I am writing on behalf of more than 60 organizations regarding the new state ban on plastic bags. We are calling on New York’s Department of Environmental Conservation (DEC) to follow the intent of the law in enforcing the ban.
Chief among our concerns is a provision that would allow thicker plastic bags in New York. Advocates have reviewed the problems with this exception to the ban, and we ask that the DEC fully enforce the ban on all plastic bags – both thin and thick beginning with the March 1, 2020, enactment date.
New Yorkers use an estimated 23 billion plastic bags every year. A significant number of these bags make their way into the environment, causing litter and damaging wildlife within waterways, along streets and in oceans and lakes. Moreover, these bags do not biodegrade – they persist for years.
The New York City Department of Sanitation estimates that it currently collects an average of 1,700 tons of plastic bags per week, costing $12.5 million per year in disposal expenses.
According to Charlie Olver, policy associate for NYPIRG and student at SUNY New Paltz, the ocean receives a garbage truck worth of plastic every single minute – up to 8 million metric tons a year. With alternatives already circulating in the market, using plastic bags has become an unnecessary risk to the environment.
Banning all plastic bags of all thickness is crucial. Judith Enck, former EPA administrator and founder of Beyond Plastics, said state legislators and Gov. Cuomo did the right thing by banning plastic bags in April 2019.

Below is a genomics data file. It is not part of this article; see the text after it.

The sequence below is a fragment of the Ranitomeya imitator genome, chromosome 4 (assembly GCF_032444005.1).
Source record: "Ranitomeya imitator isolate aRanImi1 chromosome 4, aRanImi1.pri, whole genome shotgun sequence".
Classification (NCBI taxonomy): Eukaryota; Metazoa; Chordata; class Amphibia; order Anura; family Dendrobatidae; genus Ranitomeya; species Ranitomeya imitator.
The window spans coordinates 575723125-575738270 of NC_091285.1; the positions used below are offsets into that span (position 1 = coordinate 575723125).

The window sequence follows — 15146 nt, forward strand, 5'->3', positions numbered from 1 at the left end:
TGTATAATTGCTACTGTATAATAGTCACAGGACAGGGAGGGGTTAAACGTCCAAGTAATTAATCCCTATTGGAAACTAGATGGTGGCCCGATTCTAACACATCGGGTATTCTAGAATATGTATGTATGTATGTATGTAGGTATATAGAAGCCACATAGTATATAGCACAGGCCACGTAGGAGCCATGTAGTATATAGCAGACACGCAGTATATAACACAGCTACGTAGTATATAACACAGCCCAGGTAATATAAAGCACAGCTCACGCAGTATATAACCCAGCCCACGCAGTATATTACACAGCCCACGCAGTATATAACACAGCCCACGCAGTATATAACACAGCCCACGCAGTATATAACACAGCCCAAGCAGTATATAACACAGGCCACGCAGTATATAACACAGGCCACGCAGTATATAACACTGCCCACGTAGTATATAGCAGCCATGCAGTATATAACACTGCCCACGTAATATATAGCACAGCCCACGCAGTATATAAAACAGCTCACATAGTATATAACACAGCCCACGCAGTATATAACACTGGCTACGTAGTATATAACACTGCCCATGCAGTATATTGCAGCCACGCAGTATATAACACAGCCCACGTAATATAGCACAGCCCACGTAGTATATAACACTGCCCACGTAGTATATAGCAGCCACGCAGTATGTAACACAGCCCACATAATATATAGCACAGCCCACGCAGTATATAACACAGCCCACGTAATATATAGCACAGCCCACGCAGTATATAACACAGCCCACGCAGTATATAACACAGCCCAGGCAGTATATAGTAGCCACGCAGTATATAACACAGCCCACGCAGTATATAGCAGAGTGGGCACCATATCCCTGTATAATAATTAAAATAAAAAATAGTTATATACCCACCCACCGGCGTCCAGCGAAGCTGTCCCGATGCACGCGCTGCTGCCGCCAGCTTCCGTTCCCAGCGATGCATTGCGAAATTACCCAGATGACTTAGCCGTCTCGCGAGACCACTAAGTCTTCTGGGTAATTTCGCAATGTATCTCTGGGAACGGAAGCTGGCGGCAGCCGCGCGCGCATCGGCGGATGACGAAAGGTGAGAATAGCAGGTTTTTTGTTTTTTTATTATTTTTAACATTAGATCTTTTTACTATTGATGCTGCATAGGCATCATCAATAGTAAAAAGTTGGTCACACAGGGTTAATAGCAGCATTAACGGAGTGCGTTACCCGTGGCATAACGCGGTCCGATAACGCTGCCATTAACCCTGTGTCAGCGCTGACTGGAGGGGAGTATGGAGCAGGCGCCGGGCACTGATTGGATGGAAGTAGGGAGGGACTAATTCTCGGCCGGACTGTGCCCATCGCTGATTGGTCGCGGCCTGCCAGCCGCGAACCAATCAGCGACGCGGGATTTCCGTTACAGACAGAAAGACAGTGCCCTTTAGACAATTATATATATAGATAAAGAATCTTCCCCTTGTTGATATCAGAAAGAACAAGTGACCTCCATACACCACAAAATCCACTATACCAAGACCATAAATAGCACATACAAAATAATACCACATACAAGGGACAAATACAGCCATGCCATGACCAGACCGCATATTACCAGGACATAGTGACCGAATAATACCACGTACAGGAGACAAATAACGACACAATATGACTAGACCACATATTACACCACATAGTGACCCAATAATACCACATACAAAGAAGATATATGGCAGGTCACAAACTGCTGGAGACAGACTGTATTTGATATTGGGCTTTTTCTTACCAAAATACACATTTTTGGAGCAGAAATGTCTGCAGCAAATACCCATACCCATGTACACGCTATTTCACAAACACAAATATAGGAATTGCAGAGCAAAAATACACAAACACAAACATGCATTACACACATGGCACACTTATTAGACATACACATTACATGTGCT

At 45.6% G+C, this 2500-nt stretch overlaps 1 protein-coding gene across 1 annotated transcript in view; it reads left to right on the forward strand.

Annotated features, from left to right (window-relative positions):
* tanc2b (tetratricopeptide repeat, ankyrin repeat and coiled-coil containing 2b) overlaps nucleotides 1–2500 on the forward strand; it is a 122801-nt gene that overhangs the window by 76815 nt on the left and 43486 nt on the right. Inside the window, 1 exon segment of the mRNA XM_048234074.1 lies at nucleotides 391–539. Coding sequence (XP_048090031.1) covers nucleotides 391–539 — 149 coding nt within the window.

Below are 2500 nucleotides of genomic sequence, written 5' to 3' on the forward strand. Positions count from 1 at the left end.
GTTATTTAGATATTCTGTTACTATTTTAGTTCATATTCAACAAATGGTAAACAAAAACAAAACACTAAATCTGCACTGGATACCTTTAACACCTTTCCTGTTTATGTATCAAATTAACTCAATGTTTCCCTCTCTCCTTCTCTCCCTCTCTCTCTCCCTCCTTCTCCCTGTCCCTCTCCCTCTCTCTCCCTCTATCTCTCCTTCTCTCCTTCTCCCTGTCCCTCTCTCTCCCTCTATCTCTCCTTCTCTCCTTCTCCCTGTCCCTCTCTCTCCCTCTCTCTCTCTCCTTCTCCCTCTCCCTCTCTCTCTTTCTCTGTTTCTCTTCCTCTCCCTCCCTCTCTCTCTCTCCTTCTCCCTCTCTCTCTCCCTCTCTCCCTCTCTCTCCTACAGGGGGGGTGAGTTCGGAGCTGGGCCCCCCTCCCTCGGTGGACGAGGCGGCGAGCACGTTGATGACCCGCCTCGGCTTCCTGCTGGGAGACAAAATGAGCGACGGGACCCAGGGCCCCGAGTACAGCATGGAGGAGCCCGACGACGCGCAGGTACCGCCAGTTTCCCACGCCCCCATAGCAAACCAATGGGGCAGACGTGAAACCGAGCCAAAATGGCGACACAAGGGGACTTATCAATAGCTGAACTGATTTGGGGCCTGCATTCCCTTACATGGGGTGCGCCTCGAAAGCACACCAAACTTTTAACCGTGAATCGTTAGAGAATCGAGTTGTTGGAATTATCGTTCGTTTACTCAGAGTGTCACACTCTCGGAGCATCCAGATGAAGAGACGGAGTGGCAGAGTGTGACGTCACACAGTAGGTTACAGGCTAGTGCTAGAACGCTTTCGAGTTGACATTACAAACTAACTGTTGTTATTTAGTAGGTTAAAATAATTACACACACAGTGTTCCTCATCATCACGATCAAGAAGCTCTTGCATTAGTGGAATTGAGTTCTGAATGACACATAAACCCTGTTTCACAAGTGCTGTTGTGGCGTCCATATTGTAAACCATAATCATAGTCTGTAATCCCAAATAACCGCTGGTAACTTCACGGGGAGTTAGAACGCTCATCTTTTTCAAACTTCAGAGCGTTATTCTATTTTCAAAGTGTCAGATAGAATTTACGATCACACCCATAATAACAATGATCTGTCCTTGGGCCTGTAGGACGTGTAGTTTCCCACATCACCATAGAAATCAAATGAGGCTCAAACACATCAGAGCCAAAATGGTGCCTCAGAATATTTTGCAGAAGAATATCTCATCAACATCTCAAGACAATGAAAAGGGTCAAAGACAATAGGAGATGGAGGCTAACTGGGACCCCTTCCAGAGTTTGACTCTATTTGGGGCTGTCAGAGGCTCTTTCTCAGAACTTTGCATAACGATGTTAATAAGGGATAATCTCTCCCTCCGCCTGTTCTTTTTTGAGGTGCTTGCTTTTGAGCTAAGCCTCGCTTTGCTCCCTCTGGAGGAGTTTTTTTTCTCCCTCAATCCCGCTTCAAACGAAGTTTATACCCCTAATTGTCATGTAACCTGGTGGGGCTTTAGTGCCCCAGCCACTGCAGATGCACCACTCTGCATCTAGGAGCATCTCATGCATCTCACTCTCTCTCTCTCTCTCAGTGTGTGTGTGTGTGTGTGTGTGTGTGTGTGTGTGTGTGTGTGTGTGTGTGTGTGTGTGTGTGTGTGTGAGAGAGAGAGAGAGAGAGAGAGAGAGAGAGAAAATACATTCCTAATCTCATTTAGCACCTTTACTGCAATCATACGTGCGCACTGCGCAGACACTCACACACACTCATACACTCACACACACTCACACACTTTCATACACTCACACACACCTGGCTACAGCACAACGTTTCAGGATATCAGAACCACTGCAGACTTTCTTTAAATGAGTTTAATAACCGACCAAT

However, the state DEC’s proposed draft regulations that would allow thick plastic bags to be handed out to consumers would be a monumental mistake.
There is still time for the DEC to change that before the law takes effect on March 1.
Plastic bags are plastic bags, period, according to Liz Moran, environmental policy director for NYPIRG. To maintain New York’s status as a climate champion, the DEC must ensure regulations follow the intent of the law.
New York is making a strong statement about valuing our environment, fighting climate change and protecting public health, said Kate Kurera, deputy director for Environmental Advocates of New York. Unfortunately, the proposed DEC regulation weakens the state’s commitment.
Consumers should be prepared to use reusable bags in time for March 1 enactment date.
Environmental Advocates of New York